Most of the Northern Alliance casualties was sustained by its three cavalry battalions, numbering 1000 mounted troops.
The last time cavalry was seen in a modern battlefield was in the early World War Two battles in 1939 and 1940 when Germany used them to invade Poland and Czechoslovakia. In the 2001 battle of Mazar-e-Sharif, fighters on horseback fit the bill surprisingly well. The attacking tanks headed down the few routes in the province to face Taliban positions, in the hope of drawing the full force of their fire, while the horsemen took impassible side tracks, often fording mountain streams, to circle round and hit the Taliban army’s flanks.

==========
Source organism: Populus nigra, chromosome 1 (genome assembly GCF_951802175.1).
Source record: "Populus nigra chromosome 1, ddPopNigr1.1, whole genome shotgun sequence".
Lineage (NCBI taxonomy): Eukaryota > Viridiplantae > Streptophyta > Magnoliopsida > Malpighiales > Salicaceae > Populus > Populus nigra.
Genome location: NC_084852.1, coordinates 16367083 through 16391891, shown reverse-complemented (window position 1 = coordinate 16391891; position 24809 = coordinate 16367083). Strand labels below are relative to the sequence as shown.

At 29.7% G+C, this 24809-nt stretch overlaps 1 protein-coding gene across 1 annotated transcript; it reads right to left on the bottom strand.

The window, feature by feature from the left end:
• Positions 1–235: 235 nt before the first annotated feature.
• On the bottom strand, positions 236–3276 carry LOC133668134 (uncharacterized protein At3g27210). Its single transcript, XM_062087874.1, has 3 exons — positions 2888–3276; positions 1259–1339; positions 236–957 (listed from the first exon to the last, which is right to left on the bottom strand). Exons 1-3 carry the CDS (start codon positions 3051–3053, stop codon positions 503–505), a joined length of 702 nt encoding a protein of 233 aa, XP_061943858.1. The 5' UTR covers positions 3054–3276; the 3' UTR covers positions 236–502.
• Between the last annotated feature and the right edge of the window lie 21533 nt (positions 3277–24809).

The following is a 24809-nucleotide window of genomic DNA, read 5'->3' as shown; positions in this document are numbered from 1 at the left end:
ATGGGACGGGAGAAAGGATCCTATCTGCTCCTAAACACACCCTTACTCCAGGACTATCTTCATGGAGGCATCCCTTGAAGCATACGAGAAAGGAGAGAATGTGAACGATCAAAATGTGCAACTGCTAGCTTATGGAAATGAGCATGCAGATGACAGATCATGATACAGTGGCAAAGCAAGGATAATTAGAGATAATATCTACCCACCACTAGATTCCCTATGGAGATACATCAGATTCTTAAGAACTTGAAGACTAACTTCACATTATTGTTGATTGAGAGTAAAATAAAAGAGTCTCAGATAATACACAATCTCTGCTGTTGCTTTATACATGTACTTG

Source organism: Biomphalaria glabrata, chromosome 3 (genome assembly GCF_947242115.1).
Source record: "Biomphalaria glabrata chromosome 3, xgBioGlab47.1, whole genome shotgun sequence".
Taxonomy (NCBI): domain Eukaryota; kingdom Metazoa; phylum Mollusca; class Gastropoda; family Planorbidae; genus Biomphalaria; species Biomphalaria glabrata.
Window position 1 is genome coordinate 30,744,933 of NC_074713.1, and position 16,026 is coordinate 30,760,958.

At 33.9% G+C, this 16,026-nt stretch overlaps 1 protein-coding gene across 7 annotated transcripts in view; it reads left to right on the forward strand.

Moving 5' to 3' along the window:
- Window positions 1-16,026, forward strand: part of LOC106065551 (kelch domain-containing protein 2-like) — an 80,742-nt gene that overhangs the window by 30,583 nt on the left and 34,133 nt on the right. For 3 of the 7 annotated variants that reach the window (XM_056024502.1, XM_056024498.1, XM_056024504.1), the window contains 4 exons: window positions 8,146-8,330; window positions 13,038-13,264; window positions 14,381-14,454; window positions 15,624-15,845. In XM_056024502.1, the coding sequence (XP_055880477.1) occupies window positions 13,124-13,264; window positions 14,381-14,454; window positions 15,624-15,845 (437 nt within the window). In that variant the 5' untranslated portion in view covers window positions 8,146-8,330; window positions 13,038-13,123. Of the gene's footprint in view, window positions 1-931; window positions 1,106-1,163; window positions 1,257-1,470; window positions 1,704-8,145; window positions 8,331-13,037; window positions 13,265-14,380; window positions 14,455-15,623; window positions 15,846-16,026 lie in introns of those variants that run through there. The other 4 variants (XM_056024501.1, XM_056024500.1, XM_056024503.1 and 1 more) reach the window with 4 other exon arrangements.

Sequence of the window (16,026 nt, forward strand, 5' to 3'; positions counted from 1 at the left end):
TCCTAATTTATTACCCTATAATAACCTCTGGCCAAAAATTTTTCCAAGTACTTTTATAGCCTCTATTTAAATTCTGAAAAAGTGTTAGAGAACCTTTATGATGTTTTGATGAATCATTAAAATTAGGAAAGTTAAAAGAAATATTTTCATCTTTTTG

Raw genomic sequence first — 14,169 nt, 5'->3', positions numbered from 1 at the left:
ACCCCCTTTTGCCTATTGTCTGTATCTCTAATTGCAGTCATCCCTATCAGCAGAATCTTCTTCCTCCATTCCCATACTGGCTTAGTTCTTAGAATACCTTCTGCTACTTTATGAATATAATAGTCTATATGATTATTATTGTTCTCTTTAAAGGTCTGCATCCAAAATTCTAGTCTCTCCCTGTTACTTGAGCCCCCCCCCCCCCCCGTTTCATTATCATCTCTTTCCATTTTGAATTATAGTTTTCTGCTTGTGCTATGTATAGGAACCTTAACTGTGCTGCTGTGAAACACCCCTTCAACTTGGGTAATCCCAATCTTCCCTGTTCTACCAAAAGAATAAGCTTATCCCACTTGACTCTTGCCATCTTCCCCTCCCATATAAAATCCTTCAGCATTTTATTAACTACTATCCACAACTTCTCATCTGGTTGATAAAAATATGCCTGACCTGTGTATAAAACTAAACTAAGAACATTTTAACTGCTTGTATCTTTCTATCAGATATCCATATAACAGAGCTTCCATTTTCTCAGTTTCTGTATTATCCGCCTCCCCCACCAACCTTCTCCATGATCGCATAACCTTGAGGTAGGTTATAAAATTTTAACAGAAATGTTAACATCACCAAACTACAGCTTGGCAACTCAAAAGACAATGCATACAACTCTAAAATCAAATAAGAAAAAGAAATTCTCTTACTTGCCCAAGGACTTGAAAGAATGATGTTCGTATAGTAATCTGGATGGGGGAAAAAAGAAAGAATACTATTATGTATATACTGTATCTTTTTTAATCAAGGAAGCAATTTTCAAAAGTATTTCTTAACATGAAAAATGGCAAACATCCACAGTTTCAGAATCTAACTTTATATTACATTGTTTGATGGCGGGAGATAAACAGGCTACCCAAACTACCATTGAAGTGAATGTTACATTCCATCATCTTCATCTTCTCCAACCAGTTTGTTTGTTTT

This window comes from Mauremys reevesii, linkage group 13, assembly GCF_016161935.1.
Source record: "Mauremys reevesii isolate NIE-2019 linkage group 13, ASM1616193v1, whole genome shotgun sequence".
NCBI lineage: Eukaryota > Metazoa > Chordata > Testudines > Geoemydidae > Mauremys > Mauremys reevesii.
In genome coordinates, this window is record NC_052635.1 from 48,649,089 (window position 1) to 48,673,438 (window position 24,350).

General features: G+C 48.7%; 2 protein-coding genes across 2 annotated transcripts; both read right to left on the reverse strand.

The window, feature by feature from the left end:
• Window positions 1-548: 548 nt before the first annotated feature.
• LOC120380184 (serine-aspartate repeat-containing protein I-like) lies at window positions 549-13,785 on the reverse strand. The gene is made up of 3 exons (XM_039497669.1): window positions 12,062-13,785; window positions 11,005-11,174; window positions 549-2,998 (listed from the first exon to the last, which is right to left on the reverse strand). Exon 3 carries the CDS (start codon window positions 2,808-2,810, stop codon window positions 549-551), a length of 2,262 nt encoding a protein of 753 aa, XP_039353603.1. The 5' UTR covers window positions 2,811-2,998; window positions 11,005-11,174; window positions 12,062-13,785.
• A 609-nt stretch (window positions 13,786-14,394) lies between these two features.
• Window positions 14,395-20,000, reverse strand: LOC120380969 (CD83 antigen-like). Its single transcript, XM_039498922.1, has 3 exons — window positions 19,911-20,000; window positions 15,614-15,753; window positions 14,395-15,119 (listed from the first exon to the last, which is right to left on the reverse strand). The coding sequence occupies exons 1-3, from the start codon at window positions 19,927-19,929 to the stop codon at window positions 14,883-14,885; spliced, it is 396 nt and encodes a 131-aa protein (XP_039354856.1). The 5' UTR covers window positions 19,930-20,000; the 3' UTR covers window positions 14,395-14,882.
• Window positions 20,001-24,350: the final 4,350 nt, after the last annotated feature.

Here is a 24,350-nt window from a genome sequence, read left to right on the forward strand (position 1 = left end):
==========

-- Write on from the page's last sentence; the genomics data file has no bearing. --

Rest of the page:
The Taliban were however well prepared for this stratagem, further evidence of their superior intelligence, and directed their heaviest fire on the cavalrymen.
C. The Northern Alliance threw no more than one-third of their fighting strength into the conquest of Mazar-e-Sharif, because the bulk held back – not for tactical but rather political reasons. The Pashtun tribesmen (40 percent of Afghanistan’s population) and the Hazars (Iran-supported Shiites, who are 20 percent of Afghanistan’s inhabitants) refused to take part in the battle, which was therefore fought mainly by General Abdul Rashid Dostum’s Uzbekistani fighters (no more than 6 percent of the general population).